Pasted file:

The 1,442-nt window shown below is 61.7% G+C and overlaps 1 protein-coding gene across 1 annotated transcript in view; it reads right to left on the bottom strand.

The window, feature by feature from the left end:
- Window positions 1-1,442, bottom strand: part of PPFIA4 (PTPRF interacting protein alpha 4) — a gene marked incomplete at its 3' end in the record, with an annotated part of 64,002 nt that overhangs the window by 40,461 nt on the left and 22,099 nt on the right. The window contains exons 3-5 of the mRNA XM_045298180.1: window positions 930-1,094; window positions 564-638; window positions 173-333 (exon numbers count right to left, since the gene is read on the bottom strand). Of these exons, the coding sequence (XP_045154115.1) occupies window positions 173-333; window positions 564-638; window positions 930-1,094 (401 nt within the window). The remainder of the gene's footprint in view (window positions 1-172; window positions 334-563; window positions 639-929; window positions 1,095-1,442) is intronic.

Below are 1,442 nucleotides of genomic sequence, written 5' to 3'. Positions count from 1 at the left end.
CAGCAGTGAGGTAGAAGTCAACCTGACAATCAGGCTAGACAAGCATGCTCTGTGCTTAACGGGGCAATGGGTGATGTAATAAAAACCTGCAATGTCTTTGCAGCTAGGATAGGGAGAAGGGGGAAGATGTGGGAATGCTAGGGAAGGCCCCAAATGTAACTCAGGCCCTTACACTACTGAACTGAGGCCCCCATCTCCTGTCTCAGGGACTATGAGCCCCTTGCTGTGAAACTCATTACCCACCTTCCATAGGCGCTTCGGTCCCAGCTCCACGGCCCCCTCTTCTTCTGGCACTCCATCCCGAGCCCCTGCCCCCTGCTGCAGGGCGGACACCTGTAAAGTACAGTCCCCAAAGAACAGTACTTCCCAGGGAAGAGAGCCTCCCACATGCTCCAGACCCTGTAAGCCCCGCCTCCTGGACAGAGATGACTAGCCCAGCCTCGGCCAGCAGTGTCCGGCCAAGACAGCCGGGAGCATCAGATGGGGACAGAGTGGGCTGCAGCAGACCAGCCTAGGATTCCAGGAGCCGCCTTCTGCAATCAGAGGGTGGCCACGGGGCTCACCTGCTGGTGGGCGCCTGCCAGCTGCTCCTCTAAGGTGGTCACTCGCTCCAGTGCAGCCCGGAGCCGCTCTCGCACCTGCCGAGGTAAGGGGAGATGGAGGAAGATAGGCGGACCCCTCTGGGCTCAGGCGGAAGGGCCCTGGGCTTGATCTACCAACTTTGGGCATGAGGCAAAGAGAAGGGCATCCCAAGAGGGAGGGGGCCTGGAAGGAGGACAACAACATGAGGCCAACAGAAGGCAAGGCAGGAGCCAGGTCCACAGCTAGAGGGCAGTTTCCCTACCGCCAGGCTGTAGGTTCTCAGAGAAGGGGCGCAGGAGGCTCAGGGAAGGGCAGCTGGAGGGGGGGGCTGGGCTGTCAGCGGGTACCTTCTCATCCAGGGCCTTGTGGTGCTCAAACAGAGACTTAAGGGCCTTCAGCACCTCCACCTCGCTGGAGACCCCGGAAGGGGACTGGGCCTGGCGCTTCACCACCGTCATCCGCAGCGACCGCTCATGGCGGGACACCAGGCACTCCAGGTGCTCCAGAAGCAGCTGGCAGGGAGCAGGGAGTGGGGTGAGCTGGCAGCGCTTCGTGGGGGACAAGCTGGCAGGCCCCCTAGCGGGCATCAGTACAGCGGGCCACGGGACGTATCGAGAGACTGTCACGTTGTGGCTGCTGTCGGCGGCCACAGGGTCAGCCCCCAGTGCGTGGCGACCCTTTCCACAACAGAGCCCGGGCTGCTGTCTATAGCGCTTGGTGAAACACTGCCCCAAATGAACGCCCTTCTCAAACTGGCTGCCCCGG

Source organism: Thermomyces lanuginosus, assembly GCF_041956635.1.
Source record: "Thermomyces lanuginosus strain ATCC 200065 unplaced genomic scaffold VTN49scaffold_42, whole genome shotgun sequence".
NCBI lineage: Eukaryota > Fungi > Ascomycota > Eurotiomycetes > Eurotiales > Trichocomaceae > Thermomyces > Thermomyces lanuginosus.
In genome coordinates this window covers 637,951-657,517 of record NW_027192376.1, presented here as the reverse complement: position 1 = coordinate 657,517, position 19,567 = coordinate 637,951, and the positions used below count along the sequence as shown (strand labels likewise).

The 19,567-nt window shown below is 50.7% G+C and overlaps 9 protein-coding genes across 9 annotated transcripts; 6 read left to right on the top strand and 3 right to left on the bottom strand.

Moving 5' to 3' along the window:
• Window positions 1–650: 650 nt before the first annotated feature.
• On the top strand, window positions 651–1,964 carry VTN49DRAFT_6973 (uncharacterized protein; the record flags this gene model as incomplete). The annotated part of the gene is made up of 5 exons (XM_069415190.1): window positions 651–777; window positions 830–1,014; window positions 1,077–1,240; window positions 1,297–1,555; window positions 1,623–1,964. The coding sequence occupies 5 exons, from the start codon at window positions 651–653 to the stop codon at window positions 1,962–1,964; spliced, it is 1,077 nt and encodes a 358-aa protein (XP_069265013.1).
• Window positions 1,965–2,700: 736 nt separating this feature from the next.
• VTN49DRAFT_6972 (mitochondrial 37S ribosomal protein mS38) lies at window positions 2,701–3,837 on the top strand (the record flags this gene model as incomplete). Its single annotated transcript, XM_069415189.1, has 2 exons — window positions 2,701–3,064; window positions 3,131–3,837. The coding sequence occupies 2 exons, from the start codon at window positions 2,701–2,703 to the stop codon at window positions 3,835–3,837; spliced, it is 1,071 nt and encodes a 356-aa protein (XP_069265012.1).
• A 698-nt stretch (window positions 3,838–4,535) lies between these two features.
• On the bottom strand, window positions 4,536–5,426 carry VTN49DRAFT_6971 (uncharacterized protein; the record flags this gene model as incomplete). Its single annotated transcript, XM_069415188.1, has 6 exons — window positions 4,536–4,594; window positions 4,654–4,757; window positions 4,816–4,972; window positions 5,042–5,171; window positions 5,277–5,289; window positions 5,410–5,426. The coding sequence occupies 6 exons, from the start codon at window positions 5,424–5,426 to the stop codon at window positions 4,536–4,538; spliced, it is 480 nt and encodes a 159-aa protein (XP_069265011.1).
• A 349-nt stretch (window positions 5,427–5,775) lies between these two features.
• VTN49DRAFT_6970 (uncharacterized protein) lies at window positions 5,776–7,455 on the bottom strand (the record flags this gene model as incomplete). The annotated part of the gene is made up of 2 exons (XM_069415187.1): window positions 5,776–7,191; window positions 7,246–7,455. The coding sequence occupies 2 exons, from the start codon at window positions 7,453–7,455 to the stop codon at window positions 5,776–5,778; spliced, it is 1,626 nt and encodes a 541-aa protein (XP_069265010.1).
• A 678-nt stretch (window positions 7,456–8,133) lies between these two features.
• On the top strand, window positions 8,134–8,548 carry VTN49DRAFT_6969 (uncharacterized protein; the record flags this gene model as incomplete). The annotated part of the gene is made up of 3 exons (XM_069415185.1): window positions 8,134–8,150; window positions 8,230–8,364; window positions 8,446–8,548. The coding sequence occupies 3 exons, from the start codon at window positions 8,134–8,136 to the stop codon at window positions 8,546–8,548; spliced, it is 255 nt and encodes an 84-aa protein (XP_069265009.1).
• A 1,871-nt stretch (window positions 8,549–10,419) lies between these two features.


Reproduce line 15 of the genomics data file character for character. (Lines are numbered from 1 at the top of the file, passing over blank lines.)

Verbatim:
• VTN49DRAFT_6972 (mitochondrial 37S ribosomal protein mS38) lies at window positions 2,701–3,837 on the top strand (the record flags this gene model as incomplete). Its single annotated transcript, XM_069415189.1, has 2 exons — window positions 2,701–3,064; window positions 3,131–3,837. The coding sequence occupies 2 exons, from the start codon at window positions 2,701–2,703 to the stop codon at window positions 3,835–3,837; spliced, it is 1,071 nt and encodes a 356-aa protein (XP_069265012.1).